Prose (Lat. Prosa), the French name for the Sequence.
(1.) The prayer sung in the Mass after the Gradual and before the Gospel on great festivals. It required the license of the diocesan or the superior of a monastery before it could be used.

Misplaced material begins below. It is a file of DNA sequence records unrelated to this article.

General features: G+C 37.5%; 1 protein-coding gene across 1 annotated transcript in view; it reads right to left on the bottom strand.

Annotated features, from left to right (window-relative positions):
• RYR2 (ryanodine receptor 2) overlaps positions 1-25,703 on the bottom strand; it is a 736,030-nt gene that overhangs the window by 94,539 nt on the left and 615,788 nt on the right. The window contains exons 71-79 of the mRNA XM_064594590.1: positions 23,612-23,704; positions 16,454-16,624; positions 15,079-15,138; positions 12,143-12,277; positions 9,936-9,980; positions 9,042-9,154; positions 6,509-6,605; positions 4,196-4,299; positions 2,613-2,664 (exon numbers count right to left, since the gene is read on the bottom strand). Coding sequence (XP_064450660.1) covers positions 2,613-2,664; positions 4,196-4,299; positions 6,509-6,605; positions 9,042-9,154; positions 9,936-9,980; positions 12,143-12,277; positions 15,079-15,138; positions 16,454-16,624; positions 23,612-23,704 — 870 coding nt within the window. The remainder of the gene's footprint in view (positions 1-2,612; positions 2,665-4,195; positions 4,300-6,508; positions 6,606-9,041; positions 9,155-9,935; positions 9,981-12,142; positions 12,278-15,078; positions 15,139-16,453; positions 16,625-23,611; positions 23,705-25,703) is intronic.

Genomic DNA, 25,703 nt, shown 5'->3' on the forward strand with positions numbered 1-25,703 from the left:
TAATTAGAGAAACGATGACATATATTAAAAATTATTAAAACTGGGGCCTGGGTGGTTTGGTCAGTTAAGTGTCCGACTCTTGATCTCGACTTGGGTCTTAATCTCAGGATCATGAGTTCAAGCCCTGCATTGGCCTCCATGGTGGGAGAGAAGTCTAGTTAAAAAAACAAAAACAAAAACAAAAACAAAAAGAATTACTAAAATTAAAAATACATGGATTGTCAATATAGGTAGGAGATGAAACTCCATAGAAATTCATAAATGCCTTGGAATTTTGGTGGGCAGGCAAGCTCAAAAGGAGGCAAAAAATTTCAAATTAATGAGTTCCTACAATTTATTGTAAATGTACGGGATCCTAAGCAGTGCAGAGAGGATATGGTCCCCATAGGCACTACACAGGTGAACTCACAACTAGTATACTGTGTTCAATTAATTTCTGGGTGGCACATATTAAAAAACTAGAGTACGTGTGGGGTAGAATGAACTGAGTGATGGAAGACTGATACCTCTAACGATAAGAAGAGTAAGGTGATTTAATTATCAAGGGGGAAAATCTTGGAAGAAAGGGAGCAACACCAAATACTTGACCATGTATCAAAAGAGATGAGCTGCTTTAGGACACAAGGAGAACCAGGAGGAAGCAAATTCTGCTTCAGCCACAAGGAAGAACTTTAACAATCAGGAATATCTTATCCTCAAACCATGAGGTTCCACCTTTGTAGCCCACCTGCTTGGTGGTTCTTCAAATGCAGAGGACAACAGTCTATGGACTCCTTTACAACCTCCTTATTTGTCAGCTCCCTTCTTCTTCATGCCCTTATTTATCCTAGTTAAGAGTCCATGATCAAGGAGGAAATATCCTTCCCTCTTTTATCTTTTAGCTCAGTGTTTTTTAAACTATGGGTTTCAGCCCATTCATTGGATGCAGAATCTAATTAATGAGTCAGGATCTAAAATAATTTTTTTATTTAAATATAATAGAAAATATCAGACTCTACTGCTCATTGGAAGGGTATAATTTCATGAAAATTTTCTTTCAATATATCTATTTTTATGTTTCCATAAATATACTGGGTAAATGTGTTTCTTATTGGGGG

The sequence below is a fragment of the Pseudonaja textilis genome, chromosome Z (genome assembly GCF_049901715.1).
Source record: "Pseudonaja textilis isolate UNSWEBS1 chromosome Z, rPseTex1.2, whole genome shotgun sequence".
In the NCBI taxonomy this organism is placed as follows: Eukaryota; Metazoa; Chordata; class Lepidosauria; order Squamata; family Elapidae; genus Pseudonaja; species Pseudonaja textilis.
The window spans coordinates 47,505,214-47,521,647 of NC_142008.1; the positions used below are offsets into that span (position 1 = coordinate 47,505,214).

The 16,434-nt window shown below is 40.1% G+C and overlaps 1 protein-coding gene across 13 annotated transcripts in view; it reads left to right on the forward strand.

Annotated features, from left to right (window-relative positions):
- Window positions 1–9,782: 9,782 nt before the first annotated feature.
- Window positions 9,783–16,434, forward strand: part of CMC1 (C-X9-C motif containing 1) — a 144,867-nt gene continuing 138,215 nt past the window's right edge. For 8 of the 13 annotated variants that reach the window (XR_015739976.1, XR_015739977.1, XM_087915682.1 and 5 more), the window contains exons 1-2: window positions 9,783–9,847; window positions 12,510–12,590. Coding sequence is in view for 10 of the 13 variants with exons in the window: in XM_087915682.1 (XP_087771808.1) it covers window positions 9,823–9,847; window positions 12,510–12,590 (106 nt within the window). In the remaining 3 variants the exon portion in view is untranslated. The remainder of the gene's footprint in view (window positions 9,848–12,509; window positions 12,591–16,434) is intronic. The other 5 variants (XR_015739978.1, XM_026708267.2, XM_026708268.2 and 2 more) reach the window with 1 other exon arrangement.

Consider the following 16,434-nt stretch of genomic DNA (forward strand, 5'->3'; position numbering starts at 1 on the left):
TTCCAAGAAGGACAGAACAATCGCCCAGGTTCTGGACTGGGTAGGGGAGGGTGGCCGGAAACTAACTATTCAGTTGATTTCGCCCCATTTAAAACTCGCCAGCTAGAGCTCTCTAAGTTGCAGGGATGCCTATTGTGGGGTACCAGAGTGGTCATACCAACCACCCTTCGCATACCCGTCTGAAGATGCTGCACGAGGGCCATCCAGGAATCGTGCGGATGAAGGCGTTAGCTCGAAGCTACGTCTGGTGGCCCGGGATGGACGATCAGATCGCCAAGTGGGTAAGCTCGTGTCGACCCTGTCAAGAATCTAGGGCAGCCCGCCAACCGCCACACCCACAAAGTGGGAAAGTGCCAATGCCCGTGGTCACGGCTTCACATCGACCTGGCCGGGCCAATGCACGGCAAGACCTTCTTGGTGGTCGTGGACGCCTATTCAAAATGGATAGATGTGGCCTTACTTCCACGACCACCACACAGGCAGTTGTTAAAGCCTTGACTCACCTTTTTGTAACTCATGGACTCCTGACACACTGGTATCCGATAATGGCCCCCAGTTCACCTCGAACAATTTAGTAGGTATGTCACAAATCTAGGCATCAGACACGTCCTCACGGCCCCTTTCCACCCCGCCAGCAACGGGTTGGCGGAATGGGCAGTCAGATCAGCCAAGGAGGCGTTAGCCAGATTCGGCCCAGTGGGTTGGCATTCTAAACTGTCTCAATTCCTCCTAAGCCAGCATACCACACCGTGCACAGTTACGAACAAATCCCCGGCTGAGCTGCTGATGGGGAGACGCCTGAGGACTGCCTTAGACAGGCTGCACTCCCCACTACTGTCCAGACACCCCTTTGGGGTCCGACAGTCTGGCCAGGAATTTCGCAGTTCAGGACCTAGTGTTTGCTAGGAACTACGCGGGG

(2.) A canticle in which no metre is defined. An expression, in loose measure, of the principal circumstances of a festival to be added to the pneuma or adapted to its notes. St. Cmasarius of Aries required the laity in the diocese to sing proses and antiphons in church — some in Greek and some in Latin — aloud like the clergy, in order to introduce among the people a love of psalmody and hymns. These compositions, called prosce, are in rhyme, but ignore the law of measure and quantity established by the ancient Greeks and Romans. As they were sung after the Gradual or Introits, they were likewise called Sequatio (q.v.). The use of prosing began near the close of the 9th century. Notker, abbot of St. Gall, cir. 880, composed and favored the use of proses, but certainly did not invent them. He says that lie found one in an antiphonar brought from a Benedictine abbey near Rome, which had been burned by the Normans in 841. Pope Nicholas first authorized their use. Proses in the Middle Ages were written in the vulgar tongue for the edification of the people. These proses, having become exceedingly numerous, and in some places even ridiculous, were retrenched by the Council of Cologne in 1536, and of Rheims in 1564. The four proses used since the time of Pius V are Victimae Paschali Laudes, for Easter: leni Creator Spiritus, appointed by pope Innocent 3, at Whitsuntide; Lautda Sion Staletoremn, for Corpus Christi Day, writ ten either by Bonaventura or St. Thomas Aquinas; and the Dies irae, Dies illa, used in the commemorations of the dead, and attributed to Thomas de Cellano, or Salerno, a Franciscan, cir. 1230, cardinal Ursin (who died 1204), cardinal D'Aquasporta (who died 1302), Humbert, general of the Dominicans (who died 1277), Auguslus Biuzellensis, or Bonaventura. The Stabat Malter Dolorosa, written by pope Innocent 3, or Giacomo da Toda, a Minorite, in the 14th century, is a prose. Possibly the chants used by St. Allhelm, bishop of Sherborne, sitting on the bridge of Malmesbury, to win the attention of the passers-by, were of the nature of proses. In the 12th, 13th, and 14th centuries rhythmical chants were sung at the end of a banquet which the pope gave to his clergy. At Sens, Lyons, Paris, and Rouen proses were in frequent use (unlike the Roman custom), but they were mere rhapsodies, as we have in one instance preserved to us "Alle — necnon et perenne celeste — luia." After the prose, the Mass-book is removed from the Epistle to the Gospel side, to represent the translation of authority from the Aaronitish to the apostolical priesthood. — Walcott, Sacred Archceology, s.v.; Burney, Hist. of Music, s.v.